Preventing cavities | Is Your Sweet Tooth Creating Cavities?

Preventing cavities by avoiding sugar

What is the best way of preventing cavities? In your quest to maintain a healthy smile, you may have already taken a look at your daily hygiene practices, and even increased your visits to the dentist for preventive care. However, if you have not taken a long, hard look at your diet, there are compelling reasons to do so. What you eat and drink on a daily basis can have a major impact on your dental health. If you want to keep your smile in great shape, make sure your dietary choices are helping in that effort, not sabotaging your oral health!

Cutting Back on Sugar Helps to Prevent cavities

As a child, avoiding sugar was probably one of the most consistent warnings you remember. Tooth decay (or tooth rot, as parents often called it) would be sure to follow if you ate too much candy or drank too much soda. The truth is that sugar does play a vital role in the development of tooth decay and cavities. However, it isn’t the only cause, or even the main one, and protecting your teeth requires more than just taming your sweet tooth.

Limiting foods high in sugar is important, as it can help in cavity prevention by limiting the food source for plaque bacteria. Avoiding obvious sweets, like brownies, cakes, cookies and candy, is a good start. Unfortunately, many packaged foods are surprisingly high in sugar. You need to be careful about what you buy, and eat – and drink – on a daily basis. Get in the habit of reading the labels on the things you buy, and avoid those that list sugar in any form as a leading ingredient. Honey and maple syrup might seem like healthier forms of sugar, for instance, but they still create acidity in the mouth, which can be damaging to teeth. So avoid items that rely on these heavily.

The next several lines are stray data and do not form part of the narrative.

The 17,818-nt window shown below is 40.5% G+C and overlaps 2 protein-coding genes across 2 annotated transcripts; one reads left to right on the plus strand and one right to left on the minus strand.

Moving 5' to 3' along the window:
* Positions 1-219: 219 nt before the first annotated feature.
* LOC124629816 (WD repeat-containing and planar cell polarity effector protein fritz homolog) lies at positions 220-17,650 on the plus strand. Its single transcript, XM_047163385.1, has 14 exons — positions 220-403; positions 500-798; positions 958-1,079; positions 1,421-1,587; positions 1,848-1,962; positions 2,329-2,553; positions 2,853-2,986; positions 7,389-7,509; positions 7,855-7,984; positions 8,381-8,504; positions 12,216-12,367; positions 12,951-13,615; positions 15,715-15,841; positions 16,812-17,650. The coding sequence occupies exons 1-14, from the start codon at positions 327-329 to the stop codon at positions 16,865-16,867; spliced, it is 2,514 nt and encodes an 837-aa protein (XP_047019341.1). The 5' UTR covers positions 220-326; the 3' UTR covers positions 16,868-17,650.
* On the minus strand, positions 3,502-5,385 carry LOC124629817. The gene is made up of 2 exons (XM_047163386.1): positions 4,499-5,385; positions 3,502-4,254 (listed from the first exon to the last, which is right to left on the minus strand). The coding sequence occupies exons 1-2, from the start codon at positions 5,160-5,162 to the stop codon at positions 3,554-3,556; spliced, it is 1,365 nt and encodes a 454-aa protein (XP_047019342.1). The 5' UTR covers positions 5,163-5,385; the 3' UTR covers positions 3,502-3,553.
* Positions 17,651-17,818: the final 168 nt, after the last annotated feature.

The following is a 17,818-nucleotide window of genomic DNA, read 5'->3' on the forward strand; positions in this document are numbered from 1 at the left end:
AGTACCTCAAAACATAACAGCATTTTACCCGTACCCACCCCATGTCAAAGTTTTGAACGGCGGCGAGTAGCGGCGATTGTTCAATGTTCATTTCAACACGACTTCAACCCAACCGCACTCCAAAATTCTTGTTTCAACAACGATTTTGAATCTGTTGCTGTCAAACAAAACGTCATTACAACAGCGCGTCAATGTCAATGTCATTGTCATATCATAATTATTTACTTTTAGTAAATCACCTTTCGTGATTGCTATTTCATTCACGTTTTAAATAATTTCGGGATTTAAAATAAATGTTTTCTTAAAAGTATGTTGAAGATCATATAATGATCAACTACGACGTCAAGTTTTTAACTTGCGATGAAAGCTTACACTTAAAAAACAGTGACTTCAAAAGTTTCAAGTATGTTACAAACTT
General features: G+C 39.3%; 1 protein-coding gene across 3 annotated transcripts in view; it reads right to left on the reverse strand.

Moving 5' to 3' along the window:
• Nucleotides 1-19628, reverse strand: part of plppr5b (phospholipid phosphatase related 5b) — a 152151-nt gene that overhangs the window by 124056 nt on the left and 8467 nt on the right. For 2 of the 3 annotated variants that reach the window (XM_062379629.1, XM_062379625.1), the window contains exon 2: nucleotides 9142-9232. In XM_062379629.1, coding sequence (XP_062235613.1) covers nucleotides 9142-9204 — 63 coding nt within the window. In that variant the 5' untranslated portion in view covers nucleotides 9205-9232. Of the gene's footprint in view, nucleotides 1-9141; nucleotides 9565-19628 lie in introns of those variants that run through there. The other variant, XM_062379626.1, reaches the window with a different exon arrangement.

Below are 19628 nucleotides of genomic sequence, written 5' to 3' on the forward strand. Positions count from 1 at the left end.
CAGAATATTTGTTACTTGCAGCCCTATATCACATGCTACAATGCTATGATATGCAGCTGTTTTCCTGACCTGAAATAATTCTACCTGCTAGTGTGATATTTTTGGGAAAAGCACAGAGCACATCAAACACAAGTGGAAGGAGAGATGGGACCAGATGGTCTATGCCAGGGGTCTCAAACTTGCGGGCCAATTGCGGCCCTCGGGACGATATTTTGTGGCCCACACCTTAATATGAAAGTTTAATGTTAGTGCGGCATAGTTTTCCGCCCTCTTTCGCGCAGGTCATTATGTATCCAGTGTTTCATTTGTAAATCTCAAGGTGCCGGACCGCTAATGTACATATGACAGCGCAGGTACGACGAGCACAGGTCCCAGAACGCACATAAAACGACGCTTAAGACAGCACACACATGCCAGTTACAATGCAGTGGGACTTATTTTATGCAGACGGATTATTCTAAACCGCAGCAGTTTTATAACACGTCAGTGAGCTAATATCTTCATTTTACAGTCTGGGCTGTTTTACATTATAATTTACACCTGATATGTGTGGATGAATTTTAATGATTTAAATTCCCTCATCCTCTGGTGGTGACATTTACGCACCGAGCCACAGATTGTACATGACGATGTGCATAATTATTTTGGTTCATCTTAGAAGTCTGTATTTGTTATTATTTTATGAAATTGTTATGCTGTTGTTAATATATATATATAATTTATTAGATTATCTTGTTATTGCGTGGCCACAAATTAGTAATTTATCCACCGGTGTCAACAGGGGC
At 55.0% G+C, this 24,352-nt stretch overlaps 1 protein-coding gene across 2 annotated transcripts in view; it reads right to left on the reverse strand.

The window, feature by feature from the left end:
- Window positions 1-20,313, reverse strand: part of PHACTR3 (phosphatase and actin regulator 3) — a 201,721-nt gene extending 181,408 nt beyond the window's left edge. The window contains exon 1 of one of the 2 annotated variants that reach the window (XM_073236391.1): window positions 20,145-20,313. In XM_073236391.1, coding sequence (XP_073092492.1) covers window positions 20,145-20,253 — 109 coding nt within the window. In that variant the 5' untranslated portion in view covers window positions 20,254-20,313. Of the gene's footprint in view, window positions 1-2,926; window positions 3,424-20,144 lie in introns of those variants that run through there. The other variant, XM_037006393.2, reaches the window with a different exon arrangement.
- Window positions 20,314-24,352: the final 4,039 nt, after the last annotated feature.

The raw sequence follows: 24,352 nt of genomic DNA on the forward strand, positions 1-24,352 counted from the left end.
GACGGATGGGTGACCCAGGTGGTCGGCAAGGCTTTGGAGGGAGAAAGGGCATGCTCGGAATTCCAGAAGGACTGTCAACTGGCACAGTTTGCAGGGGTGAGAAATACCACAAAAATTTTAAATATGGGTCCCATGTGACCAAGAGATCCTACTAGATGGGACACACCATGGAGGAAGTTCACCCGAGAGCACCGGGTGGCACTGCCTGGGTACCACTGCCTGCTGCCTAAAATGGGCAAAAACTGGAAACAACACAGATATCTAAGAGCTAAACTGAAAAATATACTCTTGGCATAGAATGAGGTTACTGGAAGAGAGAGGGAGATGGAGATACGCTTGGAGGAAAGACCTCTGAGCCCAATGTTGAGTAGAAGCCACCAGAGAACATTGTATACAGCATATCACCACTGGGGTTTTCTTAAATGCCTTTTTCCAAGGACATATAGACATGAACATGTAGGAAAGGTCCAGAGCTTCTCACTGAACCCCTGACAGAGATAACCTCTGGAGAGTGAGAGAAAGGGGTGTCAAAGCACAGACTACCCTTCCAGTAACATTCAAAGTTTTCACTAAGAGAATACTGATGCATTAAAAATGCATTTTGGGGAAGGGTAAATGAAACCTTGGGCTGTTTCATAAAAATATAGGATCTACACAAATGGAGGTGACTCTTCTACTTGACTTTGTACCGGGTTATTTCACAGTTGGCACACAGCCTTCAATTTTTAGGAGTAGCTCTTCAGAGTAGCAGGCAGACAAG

In general, most people should strive to eat diets that consist primarily of fruits and vegetables, lean protein, dairy products, healthy fats (like nuts or avocado), and some grains, all of which supply great nutritional benefits.

Remember to avoid sugary drinks

Of course, what you eat isn’t the only common source of sugar in the standard American diet. Many drinks are also high in sugar. From sodas and sweetened teas, to many juices and smoothies, you should avoid drinking items that are high in sugar. Particularly drinking throughout the day, when the teeth’s exposure to the sugar becomes extended and therefore more dangerous. Sports and energy drinks also often contain high amounts of sugar.

How Bacteria Destroy Enamel

The reason sugar is a threat to your teeth isn’t because it attacks them directly. On the contrary, sugar’s threat comes from the fact that it feeds harmful oral bacteria that contribute to plaque formation. These bacteria metabolize sugar and other carbs and convert them into acids. The acids attack the mineralized enamel surrounding your teeth. Besides sugar, these carbs can also include things like bread and other foods that you may otherwise consider healthy.

What you eat and how often you eat determines cavity rate

Many people know that cavities are often caused by diets high in sugar, and starchy foods. Yet they may not realize that both what you eat and how often you eat can affect your oral health, either positively or negatively. Since everything that passes your lips except water has some type of sugar in it. One single green pea or that slice of apple, or a teaspoon of milk that you put in your coffee will feed every plaque cell in your mouth. All so called healthy snacks are bad for your teeth.